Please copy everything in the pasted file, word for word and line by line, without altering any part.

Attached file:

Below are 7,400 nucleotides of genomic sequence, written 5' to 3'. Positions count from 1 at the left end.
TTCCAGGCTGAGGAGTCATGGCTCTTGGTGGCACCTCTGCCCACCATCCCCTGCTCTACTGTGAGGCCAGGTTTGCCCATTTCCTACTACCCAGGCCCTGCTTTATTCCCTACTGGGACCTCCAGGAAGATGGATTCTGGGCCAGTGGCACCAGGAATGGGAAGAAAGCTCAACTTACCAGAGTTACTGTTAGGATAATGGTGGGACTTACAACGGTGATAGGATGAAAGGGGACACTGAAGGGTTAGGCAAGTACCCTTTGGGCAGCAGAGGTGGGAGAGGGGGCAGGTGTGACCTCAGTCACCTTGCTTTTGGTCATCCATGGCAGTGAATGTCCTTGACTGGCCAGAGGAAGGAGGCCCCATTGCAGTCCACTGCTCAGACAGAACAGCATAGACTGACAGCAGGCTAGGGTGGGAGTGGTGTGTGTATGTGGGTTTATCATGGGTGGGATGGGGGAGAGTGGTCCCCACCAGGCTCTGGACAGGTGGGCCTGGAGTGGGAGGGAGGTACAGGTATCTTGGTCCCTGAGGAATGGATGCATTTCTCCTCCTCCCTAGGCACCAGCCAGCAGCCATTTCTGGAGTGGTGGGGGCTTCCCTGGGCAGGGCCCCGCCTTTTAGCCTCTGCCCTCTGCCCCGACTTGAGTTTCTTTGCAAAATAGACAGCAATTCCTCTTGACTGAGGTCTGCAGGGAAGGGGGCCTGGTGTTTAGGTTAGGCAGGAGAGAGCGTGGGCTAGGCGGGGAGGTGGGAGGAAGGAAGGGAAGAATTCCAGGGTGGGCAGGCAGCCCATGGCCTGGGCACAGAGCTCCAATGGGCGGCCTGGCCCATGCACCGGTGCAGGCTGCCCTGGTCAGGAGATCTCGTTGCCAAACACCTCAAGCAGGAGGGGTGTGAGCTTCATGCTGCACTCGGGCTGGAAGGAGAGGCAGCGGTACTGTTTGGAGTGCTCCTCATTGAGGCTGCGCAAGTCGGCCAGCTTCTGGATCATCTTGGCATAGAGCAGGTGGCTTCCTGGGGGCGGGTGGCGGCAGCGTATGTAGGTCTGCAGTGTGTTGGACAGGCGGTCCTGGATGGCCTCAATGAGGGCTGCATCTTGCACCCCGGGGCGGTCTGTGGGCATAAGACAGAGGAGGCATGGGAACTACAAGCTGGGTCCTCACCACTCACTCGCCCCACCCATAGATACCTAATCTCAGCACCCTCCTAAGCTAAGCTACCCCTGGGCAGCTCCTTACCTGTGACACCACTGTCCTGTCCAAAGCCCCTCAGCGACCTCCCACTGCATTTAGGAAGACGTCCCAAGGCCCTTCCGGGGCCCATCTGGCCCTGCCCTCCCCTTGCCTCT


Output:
Below are 7,400 nucleotides of genomic sequence, written 5' to 3'. Positions count from 1 at the left end.
TTCCAGGCTGAGGAGTCATGGCTCTTGGTGGCACCTCTGCCCACCATCCCCTGCTCTACTGTGAGGCCAGGTTTGCCCATTTCCTACTACCCAGGCCCTGCTTTATTCCCTACTGGGACCTCCAGGAAGATGGATTCTGGGCCAGTGGCACCAGGAATGGGAAGAAAGCTCAACTTACCAGAGTTACTGTTAGGATAATGGTGGGACTTACAACGGTGATAGGATGAAAGGGGACACTGAAGGGTTAGGCAAGTACCCTTTGGGCAGCAGAGGTGGGAGAGGGGGCAGGTGTGACCTCAGTCACCTTGCTTTTGGTCATCCATGGCAGTGAATGTCCTTGACTGGCCAGAGGAAGGAGGCCCCATTGCAGTCCACTGCTCAGACAGAACAGCATAGACTGACAGCAGGCTAGGGTGGGAGTGGTGTGTGTATGTGGGTTTATCATGGGTGGGATGGGGGAGAGTGGTCCCCACCAGGCTCTGGACAGGTGGGCCTGGAGTGGGAGGGAGGTACAGGTATCTTGGTCCCTGAGGAATGGATGCATTTCTCCTCCTCCCTAGGCACCAGCCAGCAGCCATTTCTGGAGTGGTGGGGGCTTCCCTGGGCAGGGCCCCGCCTTTTAGCCTCTGCCCTCTGCCCCGACTTGAGTTTCTTTGCAAAATAGACAGCAATTCCTCTTGACTGAGGTCTGCAGGGAAGGGGGCCTGGTGTTTAGGTTAGGCAGGAGAGAGCGTGGGCTAGGCGGGGAGGTGGGAGGAAGGAAGGGAAGAATTCCAGGGTGGGCAGGCAGCCCATGGCCTGGGCACAGAGCTCCAATGGGCGGCCTGGCCCATGCACCGGTGCAGGCTGCCCTGGTCAGGAGATCTCGTTGCCAAACACCTCAAGCAGGAGGGGTGTGAGCTTCATGCTGCACTCGGGCTGGAAGGAGAGGCAGCGGTACTGTTTGGAGTGCTCCTCATTGAGGCTGCGCAAGTCGGCCAGCTTCTGGATCATCTTGGCATAGAGCAGGTGGCTTCCTGGGGGCGGGTGGCGGCAGCGTATGTAGGTCTGCAGTGTGTTGGACAGGCGGTCCTGGATGGCCTCAATGAGGGCTGCATCTTGCACCCCGGGGCGGTCTGTGGGCATAAGACAGAGGAGGCATGGGAACTACAAGCTGGGTCCTCACCACTCACTCGCCCCACCCATAGATACCTAATCTCAGCACCCTCCTAAGCTAAGCTACCCCTGGGCAGCTCCTTACCTGTGACACCACTGTCCTGTCCAAAGCCCCTCAGCGACCTCCCACTGCATTTAGGAAGACGTCCCAAGGCCCTTCCGGGGCCCATCTGGCCCTGCCCTCCCCTTGCCTCT